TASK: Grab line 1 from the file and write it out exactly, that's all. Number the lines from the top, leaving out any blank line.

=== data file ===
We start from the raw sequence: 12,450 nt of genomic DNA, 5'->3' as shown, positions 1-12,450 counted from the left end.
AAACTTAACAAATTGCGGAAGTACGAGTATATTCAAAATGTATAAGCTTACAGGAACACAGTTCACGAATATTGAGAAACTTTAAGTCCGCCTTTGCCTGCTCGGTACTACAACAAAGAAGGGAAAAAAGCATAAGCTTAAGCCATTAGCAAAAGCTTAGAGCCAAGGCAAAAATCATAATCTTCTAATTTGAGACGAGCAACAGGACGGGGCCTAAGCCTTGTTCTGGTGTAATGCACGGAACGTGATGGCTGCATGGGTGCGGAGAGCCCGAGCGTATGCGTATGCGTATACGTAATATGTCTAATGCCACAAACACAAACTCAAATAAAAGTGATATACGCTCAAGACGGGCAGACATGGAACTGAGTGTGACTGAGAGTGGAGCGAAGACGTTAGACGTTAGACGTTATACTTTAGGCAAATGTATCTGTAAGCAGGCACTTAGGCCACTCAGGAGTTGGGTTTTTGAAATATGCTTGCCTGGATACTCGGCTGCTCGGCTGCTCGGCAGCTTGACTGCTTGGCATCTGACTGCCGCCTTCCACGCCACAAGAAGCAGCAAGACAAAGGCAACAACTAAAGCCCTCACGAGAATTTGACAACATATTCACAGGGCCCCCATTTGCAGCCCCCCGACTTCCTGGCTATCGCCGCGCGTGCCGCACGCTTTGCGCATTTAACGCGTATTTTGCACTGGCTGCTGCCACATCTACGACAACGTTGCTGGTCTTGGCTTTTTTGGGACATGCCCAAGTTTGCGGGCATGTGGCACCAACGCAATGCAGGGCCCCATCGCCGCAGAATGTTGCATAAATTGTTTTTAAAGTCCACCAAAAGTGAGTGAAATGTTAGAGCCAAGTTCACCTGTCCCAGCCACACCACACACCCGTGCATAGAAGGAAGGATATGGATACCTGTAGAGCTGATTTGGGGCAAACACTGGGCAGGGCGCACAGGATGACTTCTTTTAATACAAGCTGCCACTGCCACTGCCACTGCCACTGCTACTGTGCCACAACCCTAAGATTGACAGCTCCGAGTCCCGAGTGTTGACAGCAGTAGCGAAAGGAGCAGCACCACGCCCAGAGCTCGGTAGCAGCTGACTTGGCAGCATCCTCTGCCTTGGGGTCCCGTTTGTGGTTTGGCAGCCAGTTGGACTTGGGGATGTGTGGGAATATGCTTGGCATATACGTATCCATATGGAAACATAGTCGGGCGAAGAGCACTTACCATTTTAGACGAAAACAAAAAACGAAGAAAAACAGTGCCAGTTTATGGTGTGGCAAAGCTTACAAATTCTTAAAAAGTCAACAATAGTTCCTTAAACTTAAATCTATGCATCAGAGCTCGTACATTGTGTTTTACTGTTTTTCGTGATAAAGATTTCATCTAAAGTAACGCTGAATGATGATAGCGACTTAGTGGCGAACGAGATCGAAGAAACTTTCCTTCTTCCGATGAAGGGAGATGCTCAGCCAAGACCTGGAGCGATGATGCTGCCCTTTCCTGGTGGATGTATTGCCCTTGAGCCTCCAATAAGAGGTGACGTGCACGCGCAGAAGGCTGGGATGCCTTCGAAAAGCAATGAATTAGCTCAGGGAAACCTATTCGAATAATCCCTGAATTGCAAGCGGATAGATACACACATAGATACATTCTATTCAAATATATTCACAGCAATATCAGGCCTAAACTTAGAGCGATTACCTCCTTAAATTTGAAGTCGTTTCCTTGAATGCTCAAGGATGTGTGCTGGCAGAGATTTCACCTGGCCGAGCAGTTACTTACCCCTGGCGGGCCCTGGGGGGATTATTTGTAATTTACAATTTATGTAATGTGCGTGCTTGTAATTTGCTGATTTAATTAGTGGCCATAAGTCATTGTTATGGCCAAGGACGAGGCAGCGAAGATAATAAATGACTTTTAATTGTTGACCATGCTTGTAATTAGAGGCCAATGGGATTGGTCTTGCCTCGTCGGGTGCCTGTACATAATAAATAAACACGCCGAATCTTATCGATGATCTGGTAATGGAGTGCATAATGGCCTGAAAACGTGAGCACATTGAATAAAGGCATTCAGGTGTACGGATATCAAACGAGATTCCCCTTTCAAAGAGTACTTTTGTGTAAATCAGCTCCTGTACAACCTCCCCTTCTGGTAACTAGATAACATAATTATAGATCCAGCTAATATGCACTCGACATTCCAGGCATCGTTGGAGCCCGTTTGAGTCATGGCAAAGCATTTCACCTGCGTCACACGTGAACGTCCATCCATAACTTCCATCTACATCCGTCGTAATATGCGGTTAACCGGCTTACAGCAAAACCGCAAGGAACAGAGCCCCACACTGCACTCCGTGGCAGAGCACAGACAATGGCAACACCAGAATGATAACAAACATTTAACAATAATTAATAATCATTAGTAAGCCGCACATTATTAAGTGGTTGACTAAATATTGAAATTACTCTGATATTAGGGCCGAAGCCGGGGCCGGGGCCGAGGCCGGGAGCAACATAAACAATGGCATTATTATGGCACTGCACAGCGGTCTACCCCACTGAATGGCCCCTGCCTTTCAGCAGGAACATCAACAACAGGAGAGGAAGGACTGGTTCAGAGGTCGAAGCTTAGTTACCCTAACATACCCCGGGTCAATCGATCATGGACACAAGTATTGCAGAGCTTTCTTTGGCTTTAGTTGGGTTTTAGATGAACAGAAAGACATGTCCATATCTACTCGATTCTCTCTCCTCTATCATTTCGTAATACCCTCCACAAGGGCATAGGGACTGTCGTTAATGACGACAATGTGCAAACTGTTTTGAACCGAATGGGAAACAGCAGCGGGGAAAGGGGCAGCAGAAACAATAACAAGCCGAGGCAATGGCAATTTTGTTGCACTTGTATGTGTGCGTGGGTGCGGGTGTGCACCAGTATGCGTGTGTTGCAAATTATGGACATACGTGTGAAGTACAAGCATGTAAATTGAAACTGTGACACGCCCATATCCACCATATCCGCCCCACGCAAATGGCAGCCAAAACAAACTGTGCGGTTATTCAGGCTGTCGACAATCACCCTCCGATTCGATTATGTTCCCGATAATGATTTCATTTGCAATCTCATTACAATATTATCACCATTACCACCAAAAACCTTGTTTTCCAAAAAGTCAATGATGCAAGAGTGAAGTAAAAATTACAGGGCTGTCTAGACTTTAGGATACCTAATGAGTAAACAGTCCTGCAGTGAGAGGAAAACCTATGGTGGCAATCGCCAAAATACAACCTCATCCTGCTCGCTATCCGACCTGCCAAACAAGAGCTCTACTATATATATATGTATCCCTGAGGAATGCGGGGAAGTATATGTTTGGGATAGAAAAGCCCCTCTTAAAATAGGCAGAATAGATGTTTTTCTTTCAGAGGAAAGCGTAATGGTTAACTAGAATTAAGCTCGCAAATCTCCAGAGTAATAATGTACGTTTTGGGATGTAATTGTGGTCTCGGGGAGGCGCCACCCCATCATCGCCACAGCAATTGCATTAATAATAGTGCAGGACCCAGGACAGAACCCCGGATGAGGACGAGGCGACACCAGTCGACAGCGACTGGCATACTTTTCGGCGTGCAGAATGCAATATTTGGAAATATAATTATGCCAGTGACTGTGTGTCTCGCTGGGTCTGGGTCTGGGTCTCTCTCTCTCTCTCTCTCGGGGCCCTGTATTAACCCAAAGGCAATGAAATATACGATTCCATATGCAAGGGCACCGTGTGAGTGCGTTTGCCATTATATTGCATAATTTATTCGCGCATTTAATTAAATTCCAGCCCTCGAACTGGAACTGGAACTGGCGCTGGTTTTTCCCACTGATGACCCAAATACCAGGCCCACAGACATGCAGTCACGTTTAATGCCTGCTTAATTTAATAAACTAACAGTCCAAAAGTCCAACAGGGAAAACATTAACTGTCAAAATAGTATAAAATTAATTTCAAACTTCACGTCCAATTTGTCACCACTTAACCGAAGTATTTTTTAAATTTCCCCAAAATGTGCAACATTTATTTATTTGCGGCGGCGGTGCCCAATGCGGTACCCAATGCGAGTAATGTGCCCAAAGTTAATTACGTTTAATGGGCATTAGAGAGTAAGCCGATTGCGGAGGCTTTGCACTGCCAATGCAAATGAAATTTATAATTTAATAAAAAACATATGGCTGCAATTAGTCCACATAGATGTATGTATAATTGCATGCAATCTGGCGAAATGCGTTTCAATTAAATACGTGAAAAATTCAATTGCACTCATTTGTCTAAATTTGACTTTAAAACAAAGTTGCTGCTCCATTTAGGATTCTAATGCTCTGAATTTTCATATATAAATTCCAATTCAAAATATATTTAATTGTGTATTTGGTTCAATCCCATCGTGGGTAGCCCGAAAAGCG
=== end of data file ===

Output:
We start from the raw sequence: 12,450 nt of genomic DNA, 5'->3' as shown, positions 1-12,450 counted from the left end.